Heed offers two recipes – a grain-free salmon-based recipe and a grain-inclusive chicken recipe that includes healthy grains like brown rice, pearled barley, and oat groats.

Recipes include:

  • Fresh Salmon & Superfoods Kibble. Salmon, herring meal, sweet potatoes, yellow peas, buckwheat, salmon oil (preserved with mixed tocopherols and citric acid), whitefish meal, chickpeas, green lentils, flaxseeds, carrots, spinach, natural flavor, sunflower lecithin, sea salt, kelp meal, dehydrated blueberries.
  • Chicken & Ancient Grains. Chicken, chicken meal, brown rice, pearled barley, oat groats, egg product, flaxseeds, chicken fat (preserved with mixed tocopherols and citric acid), chicken liver, carrots, spinach, natural flavor,  dicalcium phosphate, sunflower lecithin, sun-dried miscanthus grass, salmon oil (preserved with mixed tocopherols and citric acid), kelp meal, dehydrated blueberries, sea salt.

Features:

  • 31% protein composition with no protein fillers (like pea or soy protein)
  • Gut-boosting mix of prebiotics
  • Whole meat and meat meals are the first two ingredients
  • Freeze-dried toppers included
  • Grain-free and healthy grain-inclusive options available

PROS

Owners rave about their dog’s improved stools after switching to Heed’s gut-focused kibble, and both recipes offered are packed with protein and no mystery ingredients.

CONS

This high-end kibble isn’t cheap, and is close in price to fresh dog food. However, Heed offers some discounts that may help, such as 10% off with subscription orders.

3. CANIDAE Life Stages Dry Dog Food

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CANIDAE Life Stages Dry Dog Food

CANIDAE Life Stages Dry Dog Food

Premium easy-to-digest dog food

Premium-ingredient dog food with no corn, soy, or wheat for easier digestion.

About: CANIDAE Life Stages Dog Food is a premium-ingredient dog food that is made without many of the problematic ingredients found in other foods.

Formulated by veterinarians to be easily digested, CANIDAE Life Stages is a great choice for dogs with sensitive stomachs.

Features

  • Contains no soy, corn or wheat; instead, the carbohydrate content primarily comes from brown rice, barley and bran.
  • Fortified with pro-biotics to help ensure your pup’s digestive system works like it should.
  • Suitable for puppies and dogs of all life stages, which eliminates the need to transition to different foods over time.
  • Includes Omega-3 and Omega-6 fatty acids to support joint health and promote good coat condition.

NOTE: While this food is available on Amazon, owners report receiving counterfeit or expired kibble that does not much the usual color or size of Canidae’s food. For this reason, we recommend purchasing CANIDAE Life Stages from Chewy.com (+ you can get 30% off your first autoship order).

PROS

CANIDAE Life Stages dog food contains some of the highest-quality ingredients of any food on our list, including lamb, several easily digested carbohydrates and sunflower oil (a great source of fat). Most owners report that their dogs enjoy the taste and stop suffering from their digestive issues after making the switch.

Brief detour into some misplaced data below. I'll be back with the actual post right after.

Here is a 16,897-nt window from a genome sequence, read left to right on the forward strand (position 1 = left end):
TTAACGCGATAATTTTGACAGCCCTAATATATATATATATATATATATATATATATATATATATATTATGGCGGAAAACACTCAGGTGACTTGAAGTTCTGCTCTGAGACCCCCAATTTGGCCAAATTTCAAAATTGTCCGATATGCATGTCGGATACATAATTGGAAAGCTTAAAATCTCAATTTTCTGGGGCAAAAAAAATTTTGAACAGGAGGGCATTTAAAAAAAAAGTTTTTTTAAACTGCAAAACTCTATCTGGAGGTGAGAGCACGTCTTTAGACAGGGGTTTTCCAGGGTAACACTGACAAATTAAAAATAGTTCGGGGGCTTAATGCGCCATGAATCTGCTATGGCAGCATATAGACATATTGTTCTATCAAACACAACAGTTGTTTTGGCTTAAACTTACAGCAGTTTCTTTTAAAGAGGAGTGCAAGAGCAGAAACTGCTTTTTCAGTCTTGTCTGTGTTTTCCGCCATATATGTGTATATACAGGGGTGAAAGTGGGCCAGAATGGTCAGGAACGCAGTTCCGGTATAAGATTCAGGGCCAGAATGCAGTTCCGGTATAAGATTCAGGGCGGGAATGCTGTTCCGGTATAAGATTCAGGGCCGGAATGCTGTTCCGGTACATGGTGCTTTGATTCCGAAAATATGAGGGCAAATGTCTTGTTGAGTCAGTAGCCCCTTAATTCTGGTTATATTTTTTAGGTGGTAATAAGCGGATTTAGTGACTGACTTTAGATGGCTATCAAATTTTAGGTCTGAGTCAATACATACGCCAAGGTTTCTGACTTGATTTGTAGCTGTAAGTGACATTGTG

CONS

Some owners report that this food did not clear up their dog’s digestive problems. However, this is to be expected – no food works perfectly for every dog. This CANIDAE formula also features some controversial ingredients like tomato pomace and rice bran, as well as a less than desirable protein composition percentage.

Ingredients List

Lamb meal, brown rice, cracked pearled barley, rice bran, peas...,

millet, canola oil, lamb, tomato pomace, natural flavor, flaxseed meal, potassium chloride, choline chloride, sun-cured alfalfa meal, inulin (from chicory root), lecithin, sage extract, cranberries, beta-carotene, rosemary extract, sunflower oil, yucca schidigera extract, dried Enterococcus faecium fermentation product, dried Lactobacillus acidophilus fermentation product, dried Lactobacillus casei fermentation product, dried Lactobacillus plantarum fermentation product, dried Trichoderma longibrachiatum fermentation extract, vitamins (vitamin E supplement, thiamine mononitrate, ascorbic acid, vitamin A supplement, biotin, niacin, calcium pantothenate, pyridoxine hydrochloride (vitamin B6), vitamin B12 supplement, riboflavin, vitamin D3 supplement, folic acid), minerals (iron proteinate, zinc proteinate, copper proteinate, ferrous sulfate, zinc sulfate, copper sulfate, potassium iodide, manganese proteinate, manganous oxide, manganese sulfate, sodium selenite), papaya, pineapple.

4. Natural Balanced LID Beef

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Natural Balanced LID Beef

Natural Balanced LID Beef

Limited ingredient, high-protein kibble

Filler-free kibble with beef as the single animal protein – no corn, wheat, soy, or chicken.

About: Natural Balance LID Beef is a premium-ingredient dog food that is made without many of the problematic ingredients found in other foods. It’s composed of 32% protein featuring beef as the first ingredient (with beef meal also included shortly after).

With no grains, fillers, chicken ingredient, or even potatoes, it’s a great choice for dogs with sensitive stomachs.

Features

  • Contains no soy, corn, chicken, or wheat; instead, the carbohydrate content primarily comes from peas and chickpeas.
  • No artificial flavors or colors included.
  • Beef is the single animal protein, making it great for dogs who don’t digest chicken or other animal proteins easily. Includes 52% beef ingredients.
  • Short ingredient list means fewer ingredients likely to upset your dog’s stomach.

PROS

This high-quality kibble is a great choice for dogs who enjoy meat but don’t process other animal proteins very well, since beef is the sole protein source (and the recipe includes an impressive 52% beef ingredients).

CONS